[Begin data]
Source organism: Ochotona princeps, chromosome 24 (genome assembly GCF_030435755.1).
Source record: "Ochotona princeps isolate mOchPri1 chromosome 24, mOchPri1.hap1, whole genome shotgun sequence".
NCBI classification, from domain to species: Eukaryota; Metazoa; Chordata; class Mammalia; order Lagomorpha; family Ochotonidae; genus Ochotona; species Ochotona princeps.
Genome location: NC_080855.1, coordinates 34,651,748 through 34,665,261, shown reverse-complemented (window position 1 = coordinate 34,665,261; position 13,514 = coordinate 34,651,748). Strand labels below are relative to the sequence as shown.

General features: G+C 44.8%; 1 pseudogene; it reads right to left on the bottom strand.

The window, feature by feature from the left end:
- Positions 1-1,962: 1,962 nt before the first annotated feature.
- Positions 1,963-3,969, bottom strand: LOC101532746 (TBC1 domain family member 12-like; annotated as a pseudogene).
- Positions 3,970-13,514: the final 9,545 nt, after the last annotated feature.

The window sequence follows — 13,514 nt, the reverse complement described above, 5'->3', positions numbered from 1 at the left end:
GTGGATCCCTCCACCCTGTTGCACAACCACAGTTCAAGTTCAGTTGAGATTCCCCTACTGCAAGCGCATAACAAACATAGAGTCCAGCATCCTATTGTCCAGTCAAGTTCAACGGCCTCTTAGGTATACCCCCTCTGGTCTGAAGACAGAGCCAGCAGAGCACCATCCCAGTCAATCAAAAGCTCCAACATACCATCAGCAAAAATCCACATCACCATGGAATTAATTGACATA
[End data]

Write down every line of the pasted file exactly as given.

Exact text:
Source organism: Ochotona princeps, chromosome 24 (genome assembly GCF_030435755.1).
Source record: "Ochotona princeps isolate mOchPri1 chromosome 24, mOchPri1.hap1, whole genome shotgun sequence".
NCBI classification, from domain to species: Eukaryota; Metazoa; Chordata; class Mammalia; order Lagomorpha; family Ochotonidae; genus Ochotona; species Ochotona princeps.
Genome location: NC_080855.1, coordinates 34,651,748 through 34,665,261, shown reverse-complemented (window position 1 = coordinate 34,665,261; position 13,514 = coordinate 34,651,748). Strand labels below are relative to the sequence as shown.

General features: G+C 44.8%; 1 pseudogene; it reads right to left on the bottom strand.

The window, feature by feature from the left end:
- Positions 1-1,962: 1,962 nt before the first annotated feature.
- Positions 1,963-3,969, bottom strand: LOC101532746 (TBC1 domain family member 12-like; annotated as a pseudogene).
- Positions 3,970-13,514: the final 9,545 nt, after the last annotated feature.

The window sequence follows — 13,514 nt, the reverse complement described above, 5'->3', positions numbered from 1 at the left end:
GTGGATCCCTCCACCCTGTTGCACAACCACAGTTCAAGTTCAGTTGAGATTCCCCTACTGCAAGCGCATAACAAACATAGAGTCCAGCATCCTATTGTCCAGTCAAGTTCAACGGCCTCTTAGGTATACCCCCTCTGGTCTGAAGACAGAGCCAGCAGAGCACCATCCCAGTCAATCAAAAGCTCCAACATACCATCAGCAAAAATCCACATCACCATGGAATTAATTGACATA